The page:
please the eye

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please the eye

To be particularly attractive to look at; to be aesthetically pleasing. The movie's special effects certainly please the eye, but its woeful lack of a story makes it an absolute bore to endure. We want our school to please the eye so that students feel excited every time they walk through the doors.
See also: eye, please

ˌplease the ˈeye

be very attractive to look at: We are proud to present our new lunchtime buffet, where we’re sure you will find dishes to please the eye as well as the palate (= they look and taste good).
See also: eye, please
References in classic literature ?
Their technic consisted in waving their tails and moving their heads in a regular succession of measured movements resulting in a cadence which evidently pleased the eye of the Mahar as the cadence of our own instrumental music pleases our ears.
Even on Sunday, when it veiled its more florid charms and lay comparatively empty of passage, the street shone out in contrast to its dingy neighbourhood, like a fire in a forest; and with its freshly painted shutters, well-polished brasses, and general cleanliness and gaiety of note, instantly caught and pleased the eye of the passenger.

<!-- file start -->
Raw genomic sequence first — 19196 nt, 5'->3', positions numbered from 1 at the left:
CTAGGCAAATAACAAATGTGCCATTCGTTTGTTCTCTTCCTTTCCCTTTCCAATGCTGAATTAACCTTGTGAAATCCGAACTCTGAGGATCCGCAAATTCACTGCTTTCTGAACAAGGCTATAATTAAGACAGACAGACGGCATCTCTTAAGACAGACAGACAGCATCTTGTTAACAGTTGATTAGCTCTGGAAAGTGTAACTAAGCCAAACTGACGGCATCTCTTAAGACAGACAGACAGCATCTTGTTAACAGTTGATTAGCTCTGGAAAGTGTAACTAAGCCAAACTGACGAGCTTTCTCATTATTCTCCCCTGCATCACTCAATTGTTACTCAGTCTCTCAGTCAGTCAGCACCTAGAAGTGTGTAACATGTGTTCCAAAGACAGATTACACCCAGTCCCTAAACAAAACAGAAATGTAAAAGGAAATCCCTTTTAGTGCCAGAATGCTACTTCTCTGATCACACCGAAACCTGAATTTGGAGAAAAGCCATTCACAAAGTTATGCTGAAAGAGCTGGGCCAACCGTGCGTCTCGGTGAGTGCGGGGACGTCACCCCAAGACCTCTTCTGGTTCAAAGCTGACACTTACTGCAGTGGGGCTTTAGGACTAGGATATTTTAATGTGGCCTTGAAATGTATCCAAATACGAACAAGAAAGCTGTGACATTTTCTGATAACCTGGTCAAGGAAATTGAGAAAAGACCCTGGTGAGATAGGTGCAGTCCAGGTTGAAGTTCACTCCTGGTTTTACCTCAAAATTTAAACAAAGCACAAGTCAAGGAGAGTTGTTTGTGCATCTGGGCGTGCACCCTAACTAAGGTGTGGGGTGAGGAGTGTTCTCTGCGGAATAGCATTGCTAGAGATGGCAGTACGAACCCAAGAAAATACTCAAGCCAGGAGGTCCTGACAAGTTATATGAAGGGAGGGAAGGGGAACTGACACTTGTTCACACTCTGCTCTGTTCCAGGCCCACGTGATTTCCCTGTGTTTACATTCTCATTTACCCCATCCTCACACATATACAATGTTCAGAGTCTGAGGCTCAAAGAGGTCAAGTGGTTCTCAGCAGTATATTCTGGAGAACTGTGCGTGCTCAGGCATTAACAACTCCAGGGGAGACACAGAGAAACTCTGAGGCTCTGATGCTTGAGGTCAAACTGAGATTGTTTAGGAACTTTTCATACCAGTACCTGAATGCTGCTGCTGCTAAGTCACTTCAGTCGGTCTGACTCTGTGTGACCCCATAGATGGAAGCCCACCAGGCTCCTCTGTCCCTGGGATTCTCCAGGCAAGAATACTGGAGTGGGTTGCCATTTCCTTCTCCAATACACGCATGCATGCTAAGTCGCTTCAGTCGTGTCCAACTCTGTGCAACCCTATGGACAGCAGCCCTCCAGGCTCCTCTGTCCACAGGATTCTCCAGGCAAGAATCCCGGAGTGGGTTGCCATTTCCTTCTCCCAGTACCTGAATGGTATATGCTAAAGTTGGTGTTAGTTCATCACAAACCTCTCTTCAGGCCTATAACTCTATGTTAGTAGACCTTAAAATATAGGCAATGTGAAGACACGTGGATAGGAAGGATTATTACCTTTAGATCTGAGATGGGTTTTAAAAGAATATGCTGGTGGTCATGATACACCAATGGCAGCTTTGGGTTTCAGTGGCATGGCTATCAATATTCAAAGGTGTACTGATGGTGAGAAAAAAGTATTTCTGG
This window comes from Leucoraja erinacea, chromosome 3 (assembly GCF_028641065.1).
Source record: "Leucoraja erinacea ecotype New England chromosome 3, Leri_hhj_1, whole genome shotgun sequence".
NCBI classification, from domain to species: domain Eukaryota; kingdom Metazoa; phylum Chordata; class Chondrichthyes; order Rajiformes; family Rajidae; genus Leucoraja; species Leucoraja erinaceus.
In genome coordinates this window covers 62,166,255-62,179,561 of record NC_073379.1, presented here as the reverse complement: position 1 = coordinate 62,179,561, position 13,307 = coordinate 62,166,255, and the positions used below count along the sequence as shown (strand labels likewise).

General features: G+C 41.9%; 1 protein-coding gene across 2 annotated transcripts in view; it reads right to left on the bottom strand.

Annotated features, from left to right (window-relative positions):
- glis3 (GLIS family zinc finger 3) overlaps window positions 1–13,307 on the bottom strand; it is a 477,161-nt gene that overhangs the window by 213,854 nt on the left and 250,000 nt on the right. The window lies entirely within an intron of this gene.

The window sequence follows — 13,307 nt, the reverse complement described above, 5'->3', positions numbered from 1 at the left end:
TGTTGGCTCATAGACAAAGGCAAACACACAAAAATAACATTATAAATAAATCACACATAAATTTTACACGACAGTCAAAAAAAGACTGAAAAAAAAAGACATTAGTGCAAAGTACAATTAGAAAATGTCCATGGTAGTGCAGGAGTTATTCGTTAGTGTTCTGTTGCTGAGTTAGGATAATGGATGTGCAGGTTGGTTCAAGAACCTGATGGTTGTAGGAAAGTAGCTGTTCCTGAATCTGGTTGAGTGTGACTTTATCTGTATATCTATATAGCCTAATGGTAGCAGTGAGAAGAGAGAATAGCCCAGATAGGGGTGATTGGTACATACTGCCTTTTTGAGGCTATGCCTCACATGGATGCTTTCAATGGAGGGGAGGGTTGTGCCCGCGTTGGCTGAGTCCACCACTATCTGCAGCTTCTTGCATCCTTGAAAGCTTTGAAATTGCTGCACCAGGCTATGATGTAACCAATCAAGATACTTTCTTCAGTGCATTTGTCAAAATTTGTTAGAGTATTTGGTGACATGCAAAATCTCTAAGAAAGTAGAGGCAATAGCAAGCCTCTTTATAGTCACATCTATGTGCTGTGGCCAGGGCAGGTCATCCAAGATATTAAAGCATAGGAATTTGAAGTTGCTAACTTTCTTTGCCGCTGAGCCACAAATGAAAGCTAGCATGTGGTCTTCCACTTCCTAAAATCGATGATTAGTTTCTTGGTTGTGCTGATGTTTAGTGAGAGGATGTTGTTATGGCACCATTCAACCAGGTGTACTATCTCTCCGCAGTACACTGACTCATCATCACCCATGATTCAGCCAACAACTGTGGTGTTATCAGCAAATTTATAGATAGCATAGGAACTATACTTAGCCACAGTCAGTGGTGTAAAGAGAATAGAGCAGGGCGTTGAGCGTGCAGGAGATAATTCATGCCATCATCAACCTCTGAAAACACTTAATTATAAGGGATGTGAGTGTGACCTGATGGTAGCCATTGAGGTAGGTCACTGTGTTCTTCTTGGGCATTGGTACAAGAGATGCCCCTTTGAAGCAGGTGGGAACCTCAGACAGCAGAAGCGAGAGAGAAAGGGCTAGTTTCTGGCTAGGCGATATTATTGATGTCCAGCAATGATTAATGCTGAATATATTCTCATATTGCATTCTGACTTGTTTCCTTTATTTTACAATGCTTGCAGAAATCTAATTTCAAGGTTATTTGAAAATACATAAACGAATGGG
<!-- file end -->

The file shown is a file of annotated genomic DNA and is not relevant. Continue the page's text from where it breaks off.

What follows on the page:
The girls were dressed alike in dark skirts, with light pink tennis blouses and pink bands on their straw hats, so that as they stood with the soft red of the setting sun tinging their faces, Clara, demure and quiet, Ida, mischievous and daring, it was a group which might have pleased the eye of a more exacting critic than the old sailor.
Buveur D'Air pleased the eye in defeating inferior rivals in the Fighting Fifth Hurdle at Newcastle.
One move in particular pleased the eye when Miller dropped deep to work a flashing exchange with Naismith before drilling a low shot that Joubert saved.
Their football then hardly pleased the eye of the purist but St Andrew's was a ground where none of the top sides could relax.